One of the questions I’ve been getting more often these days is:
“How can I get into yoga?”
This is kind of a hilarious question. See, I’m as far from being a standard “yogini” as Kim Kardashian is from being a Girl Scout. I never even wanted to get into yoga until my normal workouts stopped working for me and I was forced to explore other options. At that point, my only experience with yoga was a few miserably sweaty hot yoga classes that made me feel like a paraplegic walrus surrounded by sexy suburban mermaids. And coming on the tails of one of the worst haircut mishaps of my adult life, that did not exactly make for a love-at-first-downward-dog experience. It was with great reluctance (not to mention inconsistency) that I started practicing yoga, and falling in love was a slow process.
It still is. In many ways, I’m more flexible than most. Part of that is a product of general athleticism…but that athleticism includes years of traditional strength training, in traditional movement patterns, with the accompanying tight muscles that are unused to most movements outside of those traditional movement patterns. So whatever advantages I have from any natural flexibility are counterbalanced by my tight hips, horrible knees, and a body that is generally the wrong shape for yoga – thick rather than willowy, short legs and an even shorter torso, large ribcage, and the like. (I mean, I’m not a muchnkin from Oz, but in a yoga class, I may as well be.)
And yet somehow I keep coming back to the mat. Not just coming back, but coming back stronger and bendier and happier. So when these friends ask me how to get into yoga, I’m thrilled. If I can find a way to do yoga and truly love it, anyone can. These are my best suggestions for anyone wanting to start exploring the world of yoga.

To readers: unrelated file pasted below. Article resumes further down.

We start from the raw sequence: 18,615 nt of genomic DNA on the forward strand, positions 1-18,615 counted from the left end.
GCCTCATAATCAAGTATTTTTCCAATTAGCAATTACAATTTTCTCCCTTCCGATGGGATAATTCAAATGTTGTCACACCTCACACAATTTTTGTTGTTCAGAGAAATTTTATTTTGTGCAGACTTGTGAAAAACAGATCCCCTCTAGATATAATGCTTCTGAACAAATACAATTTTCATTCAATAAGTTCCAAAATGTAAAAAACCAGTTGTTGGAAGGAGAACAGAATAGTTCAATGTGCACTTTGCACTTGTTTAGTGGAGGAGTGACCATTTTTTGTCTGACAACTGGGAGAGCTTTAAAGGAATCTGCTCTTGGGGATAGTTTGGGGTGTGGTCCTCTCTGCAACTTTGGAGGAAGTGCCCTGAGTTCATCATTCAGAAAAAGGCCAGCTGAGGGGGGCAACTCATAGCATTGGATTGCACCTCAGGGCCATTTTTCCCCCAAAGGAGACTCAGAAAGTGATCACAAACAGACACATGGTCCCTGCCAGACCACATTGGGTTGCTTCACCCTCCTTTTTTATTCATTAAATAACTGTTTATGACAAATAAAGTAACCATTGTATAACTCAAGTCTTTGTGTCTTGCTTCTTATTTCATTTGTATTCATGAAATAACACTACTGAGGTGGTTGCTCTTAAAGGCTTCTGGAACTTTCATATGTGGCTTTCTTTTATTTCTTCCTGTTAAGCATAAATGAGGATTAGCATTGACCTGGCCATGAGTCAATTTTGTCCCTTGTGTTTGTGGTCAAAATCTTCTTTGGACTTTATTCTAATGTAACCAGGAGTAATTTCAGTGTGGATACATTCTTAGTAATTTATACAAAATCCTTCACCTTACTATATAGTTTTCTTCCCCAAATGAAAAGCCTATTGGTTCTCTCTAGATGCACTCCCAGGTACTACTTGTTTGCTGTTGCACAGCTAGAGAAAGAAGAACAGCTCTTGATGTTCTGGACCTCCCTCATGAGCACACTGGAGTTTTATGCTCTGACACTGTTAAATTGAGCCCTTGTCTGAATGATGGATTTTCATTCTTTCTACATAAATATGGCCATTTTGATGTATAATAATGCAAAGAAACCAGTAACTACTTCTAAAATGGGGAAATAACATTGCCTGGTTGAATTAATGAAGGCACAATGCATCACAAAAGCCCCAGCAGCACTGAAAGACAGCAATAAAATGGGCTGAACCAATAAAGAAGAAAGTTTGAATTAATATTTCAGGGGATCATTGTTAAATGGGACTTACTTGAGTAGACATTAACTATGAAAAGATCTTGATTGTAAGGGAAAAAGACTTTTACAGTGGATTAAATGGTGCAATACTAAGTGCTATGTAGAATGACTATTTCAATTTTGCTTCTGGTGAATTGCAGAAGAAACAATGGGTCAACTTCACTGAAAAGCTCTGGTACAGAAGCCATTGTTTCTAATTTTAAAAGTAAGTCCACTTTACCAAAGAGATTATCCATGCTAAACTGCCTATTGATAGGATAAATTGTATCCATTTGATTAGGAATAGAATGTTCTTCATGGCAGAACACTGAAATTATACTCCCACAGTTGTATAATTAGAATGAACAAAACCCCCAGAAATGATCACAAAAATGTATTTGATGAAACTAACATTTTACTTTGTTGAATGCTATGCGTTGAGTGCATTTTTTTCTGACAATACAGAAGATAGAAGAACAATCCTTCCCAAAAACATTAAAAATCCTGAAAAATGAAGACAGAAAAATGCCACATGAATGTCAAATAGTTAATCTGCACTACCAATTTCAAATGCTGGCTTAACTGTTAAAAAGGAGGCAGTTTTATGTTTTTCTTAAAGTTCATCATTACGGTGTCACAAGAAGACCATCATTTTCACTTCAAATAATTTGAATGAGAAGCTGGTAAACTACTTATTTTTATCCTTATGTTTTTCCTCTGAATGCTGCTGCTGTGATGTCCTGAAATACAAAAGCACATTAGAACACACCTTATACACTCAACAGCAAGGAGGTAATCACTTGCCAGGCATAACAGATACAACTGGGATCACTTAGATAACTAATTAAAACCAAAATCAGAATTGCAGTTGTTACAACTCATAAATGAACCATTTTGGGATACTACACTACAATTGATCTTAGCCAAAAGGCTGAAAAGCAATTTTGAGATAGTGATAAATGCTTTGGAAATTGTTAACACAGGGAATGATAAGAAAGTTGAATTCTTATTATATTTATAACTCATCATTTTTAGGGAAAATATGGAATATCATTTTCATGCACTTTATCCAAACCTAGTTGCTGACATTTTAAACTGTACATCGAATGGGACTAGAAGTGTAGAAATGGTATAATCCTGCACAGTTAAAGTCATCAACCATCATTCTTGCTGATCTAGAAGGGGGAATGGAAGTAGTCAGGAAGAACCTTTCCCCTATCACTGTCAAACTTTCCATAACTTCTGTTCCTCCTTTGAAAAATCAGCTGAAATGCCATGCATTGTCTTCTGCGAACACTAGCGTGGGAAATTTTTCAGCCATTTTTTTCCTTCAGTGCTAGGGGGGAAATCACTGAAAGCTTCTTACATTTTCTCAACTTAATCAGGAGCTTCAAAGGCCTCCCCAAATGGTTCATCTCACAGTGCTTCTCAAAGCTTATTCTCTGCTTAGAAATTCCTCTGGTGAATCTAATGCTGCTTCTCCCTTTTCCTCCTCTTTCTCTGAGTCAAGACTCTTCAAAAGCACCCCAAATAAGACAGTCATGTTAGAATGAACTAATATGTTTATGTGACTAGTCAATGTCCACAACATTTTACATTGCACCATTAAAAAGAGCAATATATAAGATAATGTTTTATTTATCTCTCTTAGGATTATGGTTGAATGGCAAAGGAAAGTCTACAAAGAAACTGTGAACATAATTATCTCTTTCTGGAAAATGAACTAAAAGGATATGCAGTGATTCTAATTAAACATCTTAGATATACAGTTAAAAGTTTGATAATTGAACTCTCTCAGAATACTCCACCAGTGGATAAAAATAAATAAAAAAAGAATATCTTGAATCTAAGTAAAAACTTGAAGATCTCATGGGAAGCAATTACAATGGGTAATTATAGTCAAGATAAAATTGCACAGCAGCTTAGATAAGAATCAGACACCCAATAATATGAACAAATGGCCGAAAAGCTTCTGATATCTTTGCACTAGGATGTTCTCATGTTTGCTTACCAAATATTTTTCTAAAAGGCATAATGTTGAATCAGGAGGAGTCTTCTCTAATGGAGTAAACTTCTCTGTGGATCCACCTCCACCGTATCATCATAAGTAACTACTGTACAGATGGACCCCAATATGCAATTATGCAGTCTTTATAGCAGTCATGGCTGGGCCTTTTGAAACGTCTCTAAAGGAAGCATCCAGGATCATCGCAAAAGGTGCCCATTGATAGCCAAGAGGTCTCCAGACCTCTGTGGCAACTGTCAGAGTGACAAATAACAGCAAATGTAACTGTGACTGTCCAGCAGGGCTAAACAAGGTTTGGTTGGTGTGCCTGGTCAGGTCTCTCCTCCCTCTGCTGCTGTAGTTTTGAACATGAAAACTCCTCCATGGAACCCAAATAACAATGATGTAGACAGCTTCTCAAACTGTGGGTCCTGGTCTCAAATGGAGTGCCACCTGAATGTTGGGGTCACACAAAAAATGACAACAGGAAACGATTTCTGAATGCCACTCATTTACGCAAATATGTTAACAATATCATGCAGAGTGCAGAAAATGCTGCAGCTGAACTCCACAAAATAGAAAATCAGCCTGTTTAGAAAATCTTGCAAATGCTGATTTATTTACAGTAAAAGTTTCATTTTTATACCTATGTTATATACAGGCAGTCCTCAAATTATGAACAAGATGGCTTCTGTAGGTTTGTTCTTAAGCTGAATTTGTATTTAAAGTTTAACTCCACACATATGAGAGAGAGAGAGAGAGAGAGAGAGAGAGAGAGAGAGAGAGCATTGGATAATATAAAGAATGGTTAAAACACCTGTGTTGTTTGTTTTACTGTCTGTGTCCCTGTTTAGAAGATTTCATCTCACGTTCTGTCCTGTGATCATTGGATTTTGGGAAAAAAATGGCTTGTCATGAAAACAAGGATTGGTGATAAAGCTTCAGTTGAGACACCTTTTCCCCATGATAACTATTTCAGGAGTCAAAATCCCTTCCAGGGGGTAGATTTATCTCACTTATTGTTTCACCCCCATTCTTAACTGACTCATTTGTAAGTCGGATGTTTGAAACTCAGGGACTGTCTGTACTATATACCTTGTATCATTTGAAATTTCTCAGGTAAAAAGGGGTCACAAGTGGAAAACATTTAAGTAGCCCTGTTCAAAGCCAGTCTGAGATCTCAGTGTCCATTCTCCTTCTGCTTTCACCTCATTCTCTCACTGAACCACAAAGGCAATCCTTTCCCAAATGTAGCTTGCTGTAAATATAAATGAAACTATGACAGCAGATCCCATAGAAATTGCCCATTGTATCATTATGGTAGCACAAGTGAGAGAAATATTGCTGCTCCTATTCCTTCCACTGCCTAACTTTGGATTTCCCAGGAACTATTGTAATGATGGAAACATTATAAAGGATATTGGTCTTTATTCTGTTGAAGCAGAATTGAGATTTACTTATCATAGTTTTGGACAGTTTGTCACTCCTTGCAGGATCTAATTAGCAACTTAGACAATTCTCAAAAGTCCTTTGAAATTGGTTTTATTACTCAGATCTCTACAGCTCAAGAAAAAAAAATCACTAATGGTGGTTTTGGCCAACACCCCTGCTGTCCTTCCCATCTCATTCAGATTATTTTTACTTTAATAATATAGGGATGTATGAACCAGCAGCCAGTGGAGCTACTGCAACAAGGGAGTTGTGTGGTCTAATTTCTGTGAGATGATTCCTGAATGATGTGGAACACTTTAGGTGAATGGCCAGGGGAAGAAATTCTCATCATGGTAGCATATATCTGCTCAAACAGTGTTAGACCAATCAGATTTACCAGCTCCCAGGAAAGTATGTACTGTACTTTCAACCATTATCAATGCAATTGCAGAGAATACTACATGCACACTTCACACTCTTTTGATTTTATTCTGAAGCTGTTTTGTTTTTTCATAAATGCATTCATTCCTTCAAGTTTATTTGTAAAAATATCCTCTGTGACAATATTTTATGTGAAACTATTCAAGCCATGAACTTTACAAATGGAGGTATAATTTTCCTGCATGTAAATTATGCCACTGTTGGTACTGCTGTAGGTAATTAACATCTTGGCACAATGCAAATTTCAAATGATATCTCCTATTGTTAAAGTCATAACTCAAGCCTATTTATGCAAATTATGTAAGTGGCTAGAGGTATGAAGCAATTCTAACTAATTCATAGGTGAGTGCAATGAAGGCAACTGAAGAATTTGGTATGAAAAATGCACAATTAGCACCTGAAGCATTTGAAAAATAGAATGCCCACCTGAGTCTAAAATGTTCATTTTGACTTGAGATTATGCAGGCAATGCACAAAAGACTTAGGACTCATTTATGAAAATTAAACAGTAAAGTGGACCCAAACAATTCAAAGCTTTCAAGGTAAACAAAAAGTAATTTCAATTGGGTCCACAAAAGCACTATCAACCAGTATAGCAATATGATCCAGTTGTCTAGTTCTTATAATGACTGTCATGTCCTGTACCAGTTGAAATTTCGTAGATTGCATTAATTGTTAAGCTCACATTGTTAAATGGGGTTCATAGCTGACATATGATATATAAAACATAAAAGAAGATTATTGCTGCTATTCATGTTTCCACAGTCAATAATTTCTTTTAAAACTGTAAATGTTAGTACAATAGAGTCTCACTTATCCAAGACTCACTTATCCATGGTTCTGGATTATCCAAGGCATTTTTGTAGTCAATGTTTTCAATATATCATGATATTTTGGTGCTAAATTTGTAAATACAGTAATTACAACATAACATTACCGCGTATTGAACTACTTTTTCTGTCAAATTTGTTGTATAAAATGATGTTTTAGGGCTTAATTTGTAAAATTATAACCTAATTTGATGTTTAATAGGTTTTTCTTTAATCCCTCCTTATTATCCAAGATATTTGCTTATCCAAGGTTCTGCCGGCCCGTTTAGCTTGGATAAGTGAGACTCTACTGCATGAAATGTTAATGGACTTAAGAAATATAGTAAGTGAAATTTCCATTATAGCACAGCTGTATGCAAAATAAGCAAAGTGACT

Be a beginner.
When you step onto your mat, don’t bring your pride. This applies to any workout, really, but especially yoga. And especially if you’re already someone who is fairly proficient in other athletic pursuits. Yoga is so very different, and that’s part of what you’ll fall in love with. But it’s also going to make it frustrating as hell in the beginning. Go slow. Remember to breathe. Use props when you need to. Take time to truly master the basics. Accept that this is a new challenge and challenges are hard. But that’s the thing: Before you can have a flexible body, you need a flexible mind. (And you know what food helps with that? Humble pie.)
Celebrate the learning curve.
There’s a learning curve – oh man, is there ever a learning curve – and all those little challenges mean there are opportunities to celebrate. Get excited about your persistence when you’ve been practicing bakasana (“crow” pose) every day for a week straight, even if you fall over every single time. And when you finally do manage to find the sweet spot and stay in that pose, celebrate the heck out of it. Do a happy dance. Instagram it. Bake some celebratory protein muffins. Then do it again.
Use visual guides.
Yoga started to become enjoyable for me when I began using visual guides for some of my practices. (Mostly simple sequences I found on Pinterest.) These are great because – unlike a live class or even a video – they allow you to go at your own pace and take as long as you need to explore each posture and feel your way through the transitions. That freedom was really a game changer for me…and for my fellow control-freaks, I think you’ll agree.